Blog of Josephine Baxter, Vice President
Prior to working in the alcohol and drug sector, Ms Baxter held the position as Educational Manager in the TAFE sector in Australia, where she made a significant contribution to quality management in international programs in Bangladesh, India, Italy and the United Kingdom. During this time she completed two research scholarships in the United States. Ms Baxter entered the Alcohol and Drug sector as CEO of Life Education in South Australia in January, 2000. She is currently Executive Director of Drug Free Australia. Read more about Josephine Baxter here.
The so-called ‘high level’ r report on illicit drugs, suggesting that decriminalisation across the board, will solve Australia’s drug problems, lacks sound scientific basis and credibility and, as such should be discounted. The following a just some of the reasons:

First, it is not the ‘War on Drugs’ that has failed, but rather, it’s the failure of Australia’s Illicit Drugs Policy to satisfactorily address primary prevention.

For over 25 years Australians have endured a policy of Harm Minimisation, which has left a ‘train wreck’ in families and communities across the nation. It has failed to prioritise prevention and spent costly resources on drug maintenance programs, rather than helping people to recover from drug addiction.

Many reputable reports, such one in the ‘Lancet’, in late 2011, reveal that Australia has amongst the highest per capita cannabis and amphetamine use rates in the Asia Pacific. For over a decade, the United Nations World Drug Reports have shown a constant trend, that our illicit drug use rates are the highest in the OECD.

This policy is failing our emerging generation. For instance – the decision to decriminalise cannabis in some states, in the 1980’s has resulted in young Australians being confused about its legal status. In fact many have the misconception that marijuana is a legal drug and therefore ‘safe’. The result? Marijuana is the most used of all the illicit drugs in Australia. The sad reality is a rise in cases of impaired driving, road trauma, family violence and dysfunction, together with increased incidence of mental illness, (including schizophrenia and psychosis). Cannabis is also proven to be a ‘gateway drug’ to amphetamines, crystal meth and heroin. There is now indisputable scientific evidence that it has higher THC content, making it at least as harmful as those in the ‘hard drug’ category.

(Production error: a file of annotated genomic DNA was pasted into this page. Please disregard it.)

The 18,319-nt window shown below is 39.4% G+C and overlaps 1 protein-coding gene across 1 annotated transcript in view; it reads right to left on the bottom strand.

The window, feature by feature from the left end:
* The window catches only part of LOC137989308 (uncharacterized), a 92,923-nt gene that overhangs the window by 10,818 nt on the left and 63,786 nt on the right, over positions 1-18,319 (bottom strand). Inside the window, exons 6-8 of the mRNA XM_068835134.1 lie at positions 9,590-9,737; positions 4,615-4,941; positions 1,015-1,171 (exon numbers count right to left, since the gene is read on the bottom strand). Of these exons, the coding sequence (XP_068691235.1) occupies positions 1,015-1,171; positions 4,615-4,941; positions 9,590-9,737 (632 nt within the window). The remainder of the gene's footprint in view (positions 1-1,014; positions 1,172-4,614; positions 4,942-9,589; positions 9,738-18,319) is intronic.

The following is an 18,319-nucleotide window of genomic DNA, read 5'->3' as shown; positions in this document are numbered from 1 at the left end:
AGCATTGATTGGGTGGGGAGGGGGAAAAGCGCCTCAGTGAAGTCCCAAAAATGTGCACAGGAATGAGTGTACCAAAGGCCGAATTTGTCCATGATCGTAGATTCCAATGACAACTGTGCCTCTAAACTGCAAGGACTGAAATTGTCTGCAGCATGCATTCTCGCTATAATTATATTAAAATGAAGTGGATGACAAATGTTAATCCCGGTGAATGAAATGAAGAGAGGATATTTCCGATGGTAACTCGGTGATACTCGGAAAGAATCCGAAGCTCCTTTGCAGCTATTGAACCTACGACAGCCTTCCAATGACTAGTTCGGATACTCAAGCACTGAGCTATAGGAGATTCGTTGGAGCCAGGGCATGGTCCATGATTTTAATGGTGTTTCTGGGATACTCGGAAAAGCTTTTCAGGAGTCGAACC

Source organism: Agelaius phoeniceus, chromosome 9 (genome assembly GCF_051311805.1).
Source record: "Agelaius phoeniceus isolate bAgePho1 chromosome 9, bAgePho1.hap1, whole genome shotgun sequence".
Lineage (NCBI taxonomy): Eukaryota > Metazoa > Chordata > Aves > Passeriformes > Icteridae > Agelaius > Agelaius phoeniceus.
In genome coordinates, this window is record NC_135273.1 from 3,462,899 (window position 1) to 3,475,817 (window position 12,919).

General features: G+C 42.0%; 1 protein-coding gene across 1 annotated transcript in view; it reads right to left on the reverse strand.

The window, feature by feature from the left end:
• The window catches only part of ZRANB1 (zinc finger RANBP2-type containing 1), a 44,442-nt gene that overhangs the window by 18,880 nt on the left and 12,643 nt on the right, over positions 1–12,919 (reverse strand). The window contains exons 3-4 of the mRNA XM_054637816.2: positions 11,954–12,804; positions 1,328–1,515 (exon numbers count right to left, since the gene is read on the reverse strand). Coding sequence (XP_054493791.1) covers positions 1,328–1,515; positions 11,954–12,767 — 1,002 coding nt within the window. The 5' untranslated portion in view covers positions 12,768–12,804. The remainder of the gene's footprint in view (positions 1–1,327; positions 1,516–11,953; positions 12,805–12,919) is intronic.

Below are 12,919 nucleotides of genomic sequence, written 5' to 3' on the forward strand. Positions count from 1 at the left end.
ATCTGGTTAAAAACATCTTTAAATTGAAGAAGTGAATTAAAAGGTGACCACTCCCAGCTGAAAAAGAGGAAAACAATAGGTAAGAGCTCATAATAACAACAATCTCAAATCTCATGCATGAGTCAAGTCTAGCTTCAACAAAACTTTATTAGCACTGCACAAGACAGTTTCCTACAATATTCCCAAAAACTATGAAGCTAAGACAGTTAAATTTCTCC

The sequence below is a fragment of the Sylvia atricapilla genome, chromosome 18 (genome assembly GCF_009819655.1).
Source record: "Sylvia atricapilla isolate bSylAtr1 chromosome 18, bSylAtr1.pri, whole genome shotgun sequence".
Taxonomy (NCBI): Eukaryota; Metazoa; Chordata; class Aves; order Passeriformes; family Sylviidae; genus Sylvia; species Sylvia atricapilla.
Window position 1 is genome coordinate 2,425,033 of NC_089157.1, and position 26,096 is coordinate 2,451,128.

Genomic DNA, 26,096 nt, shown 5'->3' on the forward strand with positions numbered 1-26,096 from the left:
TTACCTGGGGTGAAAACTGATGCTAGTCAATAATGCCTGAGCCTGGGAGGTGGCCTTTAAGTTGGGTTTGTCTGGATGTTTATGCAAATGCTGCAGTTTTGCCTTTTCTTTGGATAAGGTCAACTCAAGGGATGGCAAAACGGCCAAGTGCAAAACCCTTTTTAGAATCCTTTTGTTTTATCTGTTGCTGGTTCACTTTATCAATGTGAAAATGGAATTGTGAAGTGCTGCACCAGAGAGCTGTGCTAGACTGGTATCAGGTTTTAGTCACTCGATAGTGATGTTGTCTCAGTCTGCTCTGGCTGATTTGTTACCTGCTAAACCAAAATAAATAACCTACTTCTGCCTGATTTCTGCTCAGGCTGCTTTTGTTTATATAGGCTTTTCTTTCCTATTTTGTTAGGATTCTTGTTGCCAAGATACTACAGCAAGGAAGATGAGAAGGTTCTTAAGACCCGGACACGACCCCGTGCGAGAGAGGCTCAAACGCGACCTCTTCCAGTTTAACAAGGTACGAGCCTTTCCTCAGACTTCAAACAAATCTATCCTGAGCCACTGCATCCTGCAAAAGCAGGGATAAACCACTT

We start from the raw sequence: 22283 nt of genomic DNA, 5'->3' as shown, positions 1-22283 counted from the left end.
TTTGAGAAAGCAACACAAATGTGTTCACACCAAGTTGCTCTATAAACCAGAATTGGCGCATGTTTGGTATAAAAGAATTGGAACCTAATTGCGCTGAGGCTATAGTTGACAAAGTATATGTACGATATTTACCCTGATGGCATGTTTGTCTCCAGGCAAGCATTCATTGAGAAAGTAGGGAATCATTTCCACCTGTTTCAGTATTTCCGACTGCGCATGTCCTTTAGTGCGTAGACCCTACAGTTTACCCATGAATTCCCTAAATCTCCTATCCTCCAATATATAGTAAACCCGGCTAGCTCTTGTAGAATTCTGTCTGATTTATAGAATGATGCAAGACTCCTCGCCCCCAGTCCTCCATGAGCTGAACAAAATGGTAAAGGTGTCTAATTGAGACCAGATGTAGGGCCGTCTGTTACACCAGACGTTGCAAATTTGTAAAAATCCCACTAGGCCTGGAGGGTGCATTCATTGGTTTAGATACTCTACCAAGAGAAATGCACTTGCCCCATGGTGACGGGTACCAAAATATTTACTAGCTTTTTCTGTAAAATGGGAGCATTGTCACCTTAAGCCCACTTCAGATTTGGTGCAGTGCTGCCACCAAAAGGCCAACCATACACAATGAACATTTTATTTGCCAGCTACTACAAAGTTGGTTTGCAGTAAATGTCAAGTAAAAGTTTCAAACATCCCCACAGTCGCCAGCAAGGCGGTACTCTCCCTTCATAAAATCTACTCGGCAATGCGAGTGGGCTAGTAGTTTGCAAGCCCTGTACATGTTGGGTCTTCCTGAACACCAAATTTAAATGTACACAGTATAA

History shows that, once a drug is made legal, it use increases. It becomes a more ‘acceptable’ substance, and usually becomes more accessible. We only have to look at the impact of alcohol and tobacco. – both legal in Australia, both regulated and both the most damaging in terms of burden of disease.

Why would the authors of the Australia 21 report not consider these facts? Perhaps their credibility should be questioned? They have failed to recognised that, between 2000 and 2006, Australia had a Tough on Drugs Strategyand our illicit drug use rates dropped significantly. The trend is now turning around. Interestingly, this corresponds with the discontinuation of the National School Drug Education Strategy and no visible signs of a clear Federal ‘Tough on Drugs Strategy’.

The report lacks real substance, and poses numerous generalisations that may sound feasible on the surface, but it lacks practical application.

For example, it fails to provide any resolution to the list of tough practical questions posed by the United Nations INCB when addressing the issues around levels of drug legalisation and decriminalisation.

Questions such as:

(a) What drugs would be legalised (cannabis, cocaine, crack – the free-base form of cocaine – heroin, hallucinogens, ecstasy? According to what criteria would they be legalised and who would determine those criteria?

(b) What potency levels would be permitted (5%, 10% or 14% THC content of cannabis; Burmese No. 3 grade, Mexican black tar or China white heroin)?

(c) Since legalisation would entail the removal of prescription requirements for psychoactive pharmaceuticals, what would be done to control the adverse consequences of their non-medical use? How would the marketing of such new drugs be dealt with? Would they be permitted without even a qualifying period and evaluation? What would happen with designer drugs?